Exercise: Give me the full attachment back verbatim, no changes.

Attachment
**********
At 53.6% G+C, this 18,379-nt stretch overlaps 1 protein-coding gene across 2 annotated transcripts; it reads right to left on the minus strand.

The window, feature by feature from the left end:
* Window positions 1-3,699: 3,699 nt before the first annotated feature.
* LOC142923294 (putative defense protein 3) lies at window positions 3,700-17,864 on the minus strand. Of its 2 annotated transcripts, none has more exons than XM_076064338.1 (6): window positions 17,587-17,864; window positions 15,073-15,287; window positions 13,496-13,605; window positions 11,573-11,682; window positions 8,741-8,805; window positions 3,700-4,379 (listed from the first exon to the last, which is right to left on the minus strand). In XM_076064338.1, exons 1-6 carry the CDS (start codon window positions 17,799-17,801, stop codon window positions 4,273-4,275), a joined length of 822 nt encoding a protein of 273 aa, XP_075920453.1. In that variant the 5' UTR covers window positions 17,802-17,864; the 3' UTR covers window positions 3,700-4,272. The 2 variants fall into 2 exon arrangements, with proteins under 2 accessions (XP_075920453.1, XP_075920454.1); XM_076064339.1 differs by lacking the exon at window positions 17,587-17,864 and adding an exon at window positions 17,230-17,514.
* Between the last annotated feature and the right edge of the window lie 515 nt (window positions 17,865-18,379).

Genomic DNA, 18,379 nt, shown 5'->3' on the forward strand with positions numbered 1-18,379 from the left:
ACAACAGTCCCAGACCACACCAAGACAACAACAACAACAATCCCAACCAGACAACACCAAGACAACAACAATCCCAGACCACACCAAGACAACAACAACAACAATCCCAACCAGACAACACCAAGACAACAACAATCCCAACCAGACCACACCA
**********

At 53.6% G+C, this 18,379-nt stretch overlaps 1 protein-coding gene across 2 annotated transcripts; it reads right to left on the minus strand.

The window, feature by feature from the left end:
* Window positions 1-3,699: 3,699 nt before the first annotated feature.
* LOC142923294 (putative defense protein 3) lies at window positions 3,700-17,864 on the minus strand. Of its 2 annotated transcripts, none has more exons than XM_076064338.1 (6): window positions 17,587-17,864; window positions 15,073-15,287; window positions 13,496-13,605; window positions 11,573-11,682; window positions 8,741-8,805; window positions 3,700-4,379 (listed from the first exon to the last, which is right to left on the minus strand). In XM_076064338.1, exons 1-6 carry the CDS (start codon window positions 17,799-17,801, stop codon window positions 4,273-4,275), a joined length of 822 nt encoding a protein of 273 aa, XP_075920453.1. In that variant the 5' UTR covers window positions 17,802-17,864; the 3' UTR covers window positions 3,700-4,272. The 2 variants fall into 2 exon arrangements, with proteins under 2 accessions (XP_075920453.1, XP_075920454.1); XM_076064339.1 differs by lacking the exon at window positions 17,587-17,864 and adding an exon at window positions 17,230-17,514.
* Between the last annotated feature and the right edge of the window lie 515 nt (window positions 17,865-18,379).

Genomic DNA, 18,379 nt, shown 5'->3' on the forward strand with positions numbered 1-18,379 from the left:
ACAACAGTCCCAGACCACACCAAGACAACAACAACAACAATCCCAACCAGACAACACCAAGACAACAACAATCCCAGACCACACCAAGACAACAACAACAACAATCCCAACCAGACAACACCAAGACAACAACAATCCCAACCAGACCACACCA